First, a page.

National Gallery Conference: Knowing ‘as much of art as the cat’: 19th-century women writers on the Old Masters
John Ruskin infamously dismissed the art historian Anna Jameson as knowing ‘as much of art as the cat’. However, in recent years there has been an upsurge of interest in women like Jameson as influential interpreters of the visual arts and as writers of art history during the formative years of the discipline.
On Friday 10 November, the National Gallery will host a conference to capitalise and expand upon this interest, and to look afresh at the role of English-speaking women as disseminators of knowledge about Old Master paintings and historic painting techniques during the Victorian era.
Among the research questions the conference speakers will engage with are: What was the contribution of British women writers to the emerging discipline of art history, including canon formation, formal criticism and history of techniques and other genres such as exhibition guides and translations? Is there anything distinctive about women’s approach to these fields? A second set of issues we will address concerns women’s networks and relationships – between sexes, between generations, and with professional counterparts abroad – as well as exploring women writers’ institutional affiliations. Finally, we hope to see new insights emerging at the conference about the reception of women writers’ published work in art history, not least in relation to its reach and audiences and its critical fortune.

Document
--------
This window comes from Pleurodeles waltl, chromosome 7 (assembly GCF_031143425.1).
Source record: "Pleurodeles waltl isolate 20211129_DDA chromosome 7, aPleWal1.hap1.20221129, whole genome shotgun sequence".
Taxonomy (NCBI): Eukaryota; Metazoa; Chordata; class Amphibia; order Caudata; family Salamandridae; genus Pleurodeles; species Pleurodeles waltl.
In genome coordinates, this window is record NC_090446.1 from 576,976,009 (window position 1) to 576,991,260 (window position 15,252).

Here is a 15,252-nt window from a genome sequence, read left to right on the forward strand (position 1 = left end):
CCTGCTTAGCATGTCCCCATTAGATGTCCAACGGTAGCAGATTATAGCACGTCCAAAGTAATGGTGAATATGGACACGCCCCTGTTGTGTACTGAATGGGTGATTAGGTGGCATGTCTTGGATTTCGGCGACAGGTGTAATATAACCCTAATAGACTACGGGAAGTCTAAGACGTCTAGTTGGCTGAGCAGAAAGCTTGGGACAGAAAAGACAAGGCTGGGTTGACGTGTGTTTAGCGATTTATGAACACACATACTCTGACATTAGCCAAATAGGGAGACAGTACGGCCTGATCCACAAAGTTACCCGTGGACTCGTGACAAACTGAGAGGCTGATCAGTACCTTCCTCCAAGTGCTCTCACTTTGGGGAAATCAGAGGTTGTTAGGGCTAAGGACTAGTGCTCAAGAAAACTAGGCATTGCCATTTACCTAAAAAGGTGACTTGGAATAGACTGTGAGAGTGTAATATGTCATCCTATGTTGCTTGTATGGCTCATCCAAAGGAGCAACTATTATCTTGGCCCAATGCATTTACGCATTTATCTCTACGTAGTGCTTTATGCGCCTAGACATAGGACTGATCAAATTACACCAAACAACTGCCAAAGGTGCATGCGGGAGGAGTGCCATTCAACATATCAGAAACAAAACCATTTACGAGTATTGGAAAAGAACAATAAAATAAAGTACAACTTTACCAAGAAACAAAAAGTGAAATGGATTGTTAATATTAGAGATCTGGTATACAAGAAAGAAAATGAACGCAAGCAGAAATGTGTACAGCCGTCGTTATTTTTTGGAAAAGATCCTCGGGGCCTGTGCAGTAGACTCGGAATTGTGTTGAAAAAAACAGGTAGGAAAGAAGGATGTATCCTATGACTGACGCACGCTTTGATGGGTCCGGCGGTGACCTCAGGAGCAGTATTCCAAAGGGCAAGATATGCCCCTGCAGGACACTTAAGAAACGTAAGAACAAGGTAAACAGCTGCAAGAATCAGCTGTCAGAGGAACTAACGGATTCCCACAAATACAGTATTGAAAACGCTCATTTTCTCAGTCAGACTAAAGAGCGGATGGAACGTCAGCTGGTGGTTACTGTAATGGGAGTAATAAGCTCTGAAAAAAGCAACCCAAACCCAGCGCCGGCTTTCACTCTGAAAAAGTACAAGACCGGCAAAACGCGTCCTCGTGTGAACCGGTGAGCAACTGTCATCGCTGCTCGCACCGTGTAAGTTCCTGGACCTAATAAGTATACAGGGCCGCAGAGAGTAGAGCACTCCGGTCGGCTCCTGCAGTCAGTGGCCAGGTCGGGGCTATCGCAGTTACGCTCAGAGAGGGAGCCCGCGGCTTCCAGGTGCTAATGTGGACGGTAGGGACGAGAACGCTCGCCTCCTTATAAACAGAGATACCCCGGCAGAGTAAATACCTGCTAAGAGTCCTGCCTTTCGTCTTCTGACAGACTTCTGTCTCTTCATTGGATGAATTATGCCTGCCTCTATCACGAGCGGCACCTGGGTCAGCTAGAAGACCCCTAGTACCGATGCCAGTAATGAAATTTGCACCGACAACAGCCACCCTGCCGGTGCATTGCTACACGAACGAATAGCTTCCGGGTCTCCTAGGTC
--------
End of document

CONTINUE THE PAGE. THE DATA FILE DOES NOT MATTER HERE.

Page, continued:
The conference forms part of a collaboration between the National Gallery, Birkbeck, University of London, Chawton House Library, Hampshire, and the Southampton Centre for Eighteenth-Century Studies, University of Southampton. It follows a one-day event held at Chawton House on 25 February 2017.
KEYNOTE: Dr Meaghan Clarke (University of Sussex)
Professor Julie Sheldon (Liverpool John Moores University)
Dr Lene Østermark-Johansen (University of Copenhagen)
Professor Patricia Rubin (New York University)
Professor Diane Apostolos-Cappadona (Georgetown University, Reiss)
Dr Zahira Veliz Bomford (Houston, Museum of Fine Arts)
Dr Caroline Palmer
Professor Patricia Pulham (University of Surrey)
Maria Alambritis (Birkbeck, University of London; National Gallery)